When it comes to degree of difficulty in photography, Gavin Farrell aims high.
The panoramic photographer and videographer based in Portland, Oregon, recently participated in the production of the first-ever high resolution 360-degree image shot from the new One World Trade Center.
The shoot was a 2013 partnership between Time Magazine and Gigapan, with the goal of capturing the entire city of New York from the top of the tower. Gavin was one of the photographers who helped stitch together the images into a single panorama for the iconic photo that graced the cover of Time.
“The technical challenges were immense. Most notably, removing the camera system from appearing in the shot,” Gavin says about the post-processing job.
To achieve this, the photographers photographed two hemispheres using a custom rig suspended 10 feet away from the building and 1500 feet above the ground. “This meant I was tasked to combine two separate hemispherical captures into one panorama in which one could effectively remove most of the capture system itself.”
Another problem, he says, was getting the image to appear as if captured in a single moment.
In order to prevent motion blur, they had to shoot at extremely fast shutter speeds. “Focus was achieved by shooting at a smaller aperture,” he explains.
The final result is a very detailed image, but Gavin says the sheer amount of data was so processor intensive it required a system configuration maxed out in every possible way and even the final render took around 12 hours.
Gavin started taking panoramic photos in 2005, when he was studying at the Gnomon School of Visuals Effects in Hollywood. Two teachers invited him to be part of the Yosemite Extreme Panoramic Image Project, where 70 photographers shot more than 10,000 photos simultaneously at predetermined locations over 16 miles. The resulting image is a stunning, unwrapped, lateral view of the entirety of Yosemite Valley. “The project was a huge success and you can say that it was at that moment when my passion for panoramic photography solidified,” he says.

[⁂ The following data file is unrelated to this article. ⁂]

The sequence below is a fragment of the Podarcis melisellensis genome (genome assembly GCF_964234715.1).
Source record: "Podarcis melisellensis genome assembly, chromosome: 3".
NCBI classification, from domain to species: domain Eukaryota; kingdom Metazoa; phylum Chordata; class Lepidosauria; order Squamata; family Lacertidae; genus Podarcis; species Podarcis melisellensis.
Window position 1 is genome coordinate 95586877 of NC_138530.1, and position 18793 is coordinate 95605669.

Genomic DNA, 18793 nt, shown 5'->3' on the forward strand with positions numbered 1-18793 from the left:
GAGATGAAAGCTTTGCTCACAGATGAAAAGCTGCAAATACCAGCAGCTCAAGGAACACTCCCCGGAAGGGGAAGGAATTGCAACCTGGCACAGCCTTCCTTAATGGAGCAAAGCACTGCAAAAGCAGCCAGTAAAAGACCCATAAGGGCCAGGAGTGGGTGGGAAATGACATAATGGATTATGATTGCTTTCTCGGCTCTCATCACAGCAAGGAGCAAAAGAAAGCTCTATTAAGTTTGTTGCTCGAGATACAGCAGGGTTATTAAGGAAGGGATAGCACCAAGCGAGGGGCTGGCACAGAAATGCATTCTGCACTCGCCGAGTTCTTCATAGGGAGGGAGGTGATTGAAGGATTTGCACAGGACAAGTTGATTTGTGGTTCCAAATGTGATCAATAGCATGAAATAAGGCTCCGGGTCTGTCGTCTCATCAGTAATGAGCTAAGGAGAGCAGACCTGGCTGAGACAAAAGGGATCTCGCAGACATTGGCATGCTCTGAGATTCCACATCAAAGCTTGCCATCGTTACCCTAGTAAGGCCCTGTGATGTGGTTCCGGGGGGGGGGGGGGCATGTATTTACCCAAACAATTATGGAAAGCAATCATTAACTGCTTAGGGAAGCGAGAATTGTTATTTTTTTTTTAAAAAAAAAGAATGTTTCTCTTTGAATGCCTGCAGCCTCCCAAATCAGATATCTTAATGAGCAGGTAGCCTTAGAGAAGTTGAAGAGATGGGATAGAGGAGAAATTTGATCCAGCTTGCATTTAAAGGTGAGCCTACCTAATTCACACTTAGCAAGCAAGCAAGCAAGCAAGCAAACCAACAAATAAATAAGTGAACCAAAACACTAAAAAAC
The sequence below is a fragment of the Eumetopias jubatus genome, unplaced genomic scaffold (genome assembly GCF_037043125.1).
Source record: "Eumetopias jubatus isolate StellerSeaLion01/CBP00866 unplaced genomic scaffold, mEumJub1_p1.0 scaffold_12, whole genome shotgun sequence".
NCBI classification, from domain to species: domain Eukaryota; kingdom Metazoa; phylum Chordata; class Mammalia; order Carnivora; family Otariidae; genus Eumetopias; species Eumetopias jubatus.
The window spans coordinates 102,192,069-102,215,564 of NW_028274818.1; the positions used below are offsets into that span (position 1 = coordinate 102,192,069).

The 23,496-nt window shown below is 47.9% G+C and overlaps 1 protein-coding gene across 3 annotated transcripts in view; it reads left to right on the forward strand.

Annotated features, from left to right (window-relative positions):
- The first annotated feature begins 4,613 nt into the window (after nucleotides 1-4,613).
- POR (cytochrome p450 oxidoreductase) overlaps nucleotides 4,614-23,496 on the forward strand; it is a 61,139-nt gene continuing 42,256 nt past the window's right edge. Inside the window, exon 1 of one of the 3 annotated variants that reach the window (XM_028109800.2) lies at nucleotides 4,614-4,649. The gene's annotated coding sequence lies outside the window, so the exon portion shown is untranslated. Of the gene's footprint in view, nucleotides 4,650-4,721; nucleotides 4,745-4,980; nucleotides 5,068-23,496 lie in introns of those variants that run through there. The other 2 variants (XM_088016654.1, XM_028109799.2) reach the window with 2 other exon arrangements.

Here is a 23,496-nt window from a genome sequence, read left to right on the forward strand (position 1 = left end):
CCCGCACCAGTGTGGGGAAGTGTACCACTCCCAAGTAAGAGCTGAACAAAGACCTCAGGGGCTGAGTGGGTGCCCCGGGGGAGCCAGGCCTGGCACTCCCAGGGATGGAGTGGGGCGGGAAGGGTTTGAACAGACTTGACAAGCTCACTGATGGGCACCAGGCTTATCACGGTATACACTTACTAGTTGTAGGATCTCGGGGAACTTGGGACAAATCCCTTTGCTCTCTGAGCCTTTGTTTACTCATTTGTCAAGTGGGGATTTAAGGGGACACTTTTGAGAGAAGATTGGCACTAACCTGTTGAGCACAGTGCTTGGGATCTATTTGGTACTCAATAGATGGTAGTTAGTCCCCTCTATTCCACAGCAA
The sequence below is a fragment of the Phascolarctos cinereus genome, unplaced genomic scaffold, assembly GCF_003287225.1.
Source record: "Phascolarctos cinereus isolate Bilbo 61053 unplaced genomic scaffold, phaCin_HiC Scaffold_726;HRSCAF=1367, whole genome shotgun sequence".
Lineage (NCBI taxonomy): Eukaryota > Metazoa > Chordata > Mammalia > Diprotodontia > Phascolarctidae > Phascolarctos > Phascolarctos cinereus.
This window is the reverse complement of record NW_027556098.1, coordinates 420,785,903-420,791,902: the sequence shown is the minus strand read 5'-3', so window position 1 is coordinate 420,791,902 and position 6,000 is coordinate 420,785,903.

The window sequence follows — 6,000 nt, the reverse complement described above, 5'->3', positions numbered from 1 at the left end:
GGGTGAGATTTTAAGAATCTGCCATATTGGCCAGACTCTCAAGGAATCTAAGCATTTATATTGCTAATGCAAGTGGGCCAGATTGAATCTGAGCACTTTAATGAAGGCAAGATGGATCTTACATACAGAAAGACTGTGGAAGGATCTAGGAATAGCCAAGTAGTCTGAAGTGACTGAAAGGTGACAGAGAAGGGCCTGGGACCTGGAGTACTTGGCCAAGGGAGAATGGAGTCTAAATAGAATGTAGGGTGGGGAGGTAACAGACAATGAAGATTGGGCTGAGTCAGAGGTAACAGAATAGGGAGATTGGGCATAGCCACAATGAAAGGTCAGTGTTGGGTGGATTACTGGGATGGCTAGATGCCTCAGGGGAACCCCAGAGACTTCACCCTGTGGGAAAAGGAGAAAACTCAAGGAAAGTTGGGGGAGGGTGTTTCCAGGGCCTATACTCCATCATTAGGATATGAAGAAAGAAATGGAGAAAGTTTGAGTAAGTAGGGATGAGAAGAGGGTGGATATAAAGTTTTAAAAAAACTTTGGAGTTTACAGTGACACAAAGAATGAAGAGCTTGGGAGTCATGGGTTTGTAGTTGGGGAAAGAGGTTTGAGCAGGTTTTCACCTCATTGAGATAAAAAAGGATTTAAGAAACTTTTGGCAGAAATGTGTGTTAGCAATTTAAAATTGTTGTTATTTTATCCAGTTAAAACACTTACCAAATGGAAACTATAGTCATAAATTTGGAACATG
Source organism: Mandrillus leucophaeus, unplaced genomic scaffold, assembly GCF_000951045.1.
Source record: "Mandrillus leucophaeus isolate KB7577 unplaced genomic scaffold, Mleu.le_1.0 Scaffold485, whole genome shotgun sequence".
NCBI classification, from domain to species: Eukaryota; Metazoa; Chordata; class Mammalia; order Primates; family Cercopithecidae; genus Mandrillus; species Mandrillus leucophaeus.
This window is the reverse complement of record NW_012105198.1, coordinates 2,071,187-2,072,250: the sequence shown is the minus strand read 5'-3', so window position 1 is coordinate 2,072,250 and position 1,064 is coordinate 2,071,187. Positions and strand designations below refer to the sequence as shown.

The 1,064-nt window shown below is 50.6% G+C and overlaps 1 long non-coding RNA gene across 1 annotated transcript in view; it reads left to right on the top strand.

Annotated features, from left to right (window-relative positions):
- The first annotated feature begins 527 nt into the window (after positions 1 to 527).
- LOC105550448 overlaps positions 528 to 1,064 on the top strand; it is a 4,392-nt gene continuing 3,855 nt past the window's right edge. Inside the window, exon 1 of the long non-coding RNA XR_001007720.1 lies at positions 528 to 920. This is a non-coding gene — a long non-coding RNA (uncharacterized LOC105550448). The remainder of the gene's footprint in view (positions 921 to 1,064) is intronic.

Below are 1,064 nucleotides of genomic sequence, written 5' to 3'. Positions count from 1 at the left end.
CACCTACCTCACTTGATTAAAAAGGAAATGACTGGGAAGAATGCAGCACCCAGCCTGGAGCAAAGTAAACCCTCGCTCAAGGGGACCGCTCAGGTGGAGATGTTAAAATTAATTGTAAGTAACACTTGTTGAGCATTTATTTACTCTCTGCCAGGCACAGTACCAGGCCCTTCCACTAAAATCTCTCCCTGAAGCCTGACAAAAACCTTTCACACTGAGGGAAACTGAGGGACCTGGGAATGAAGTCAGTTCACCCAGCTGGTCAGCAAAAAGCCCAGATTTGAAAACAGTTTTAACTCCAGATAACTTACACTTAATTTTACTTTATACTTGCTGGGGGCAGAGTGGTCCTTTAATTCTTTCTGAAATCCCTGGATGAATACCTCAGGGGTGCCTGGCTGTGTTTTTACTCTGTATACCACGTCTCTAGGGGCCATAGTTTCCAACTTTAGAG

For Gavin, the spherical immersive experience of a 360 image always trumps the flat screens of a PC, tablet or mobile device. He mentions the Samsung GEAR VR and Oculus Rift as two examples of virtual reality devices that allow the viewer to completely enjoy a 360º video or image.
“With these, a viewer is fully immersed in the 360º panoramic environment and there is a suspension of disbelief,” he says. “There is a momentary reaction where viewers forget they are looking at a photograph, forget where they are, and are engaged completely within the photographic environment.”
When it comes to shooting panoramas, Gavin is an expert. He takes 360º video mounted to Unmanned Aerial Vehicle (UAV), simple manual based artistic panoramas for gallery shows and viewing within VR headsets and Gigapixel Panoramas suspended to pole systems. For this latest type, photographers need to make use of automated robotic pano heads: “There are consumer grade versions of these heads made by Gigapan Systems, but most are Prosumer grade,” he says. More information about the companies that make these systems can be found on his website.
“Any camera can be mounted onto these systems — like the Mars Rover or a Satellite orbiting the earth, the robotic unit is programmed to trigger the camera to shoot a fixed array of overlapping images. The array can be set to a fixed viewpoint or to cover all 360º,” he explains.
For all the amateur photographers interested in shooting 360s, he recommends starting out with some mobile applications such as 360cities, Microsoft’s Photosynth, or Google’s photosphere.
Gavin also has great panoramas on Flickr. His own favorite panoramic photo is “The old City of Gyantse in Tibet”, a tone-mapped HDR gigapixel image. “I spent many weeks in this ancient city built of clay and stone and it has a tranquil beauty that is hard to describe.”
As a Yahoo employee working on the the Ad Creative Tech team, Gavin has his own opinion about Flickr: “I would like to see Flickr embrace the interactive side of panoramas, of 360º photography, as well as 360º videography. Flickr already allows users to post high-resolution image and video into one location. The next step is allowing 360º interactive versions within Flickr galleries so users can enjoy content on VR headsets such as the Oculus rift and others.”
Gavin is also a director on the board of the International VR Photography Association. You can visit his Flickr photostream here and check out some of his favorite photographers: Macroscopic Solutions, Miss Aniela, Robbie Shone or Clément Celma.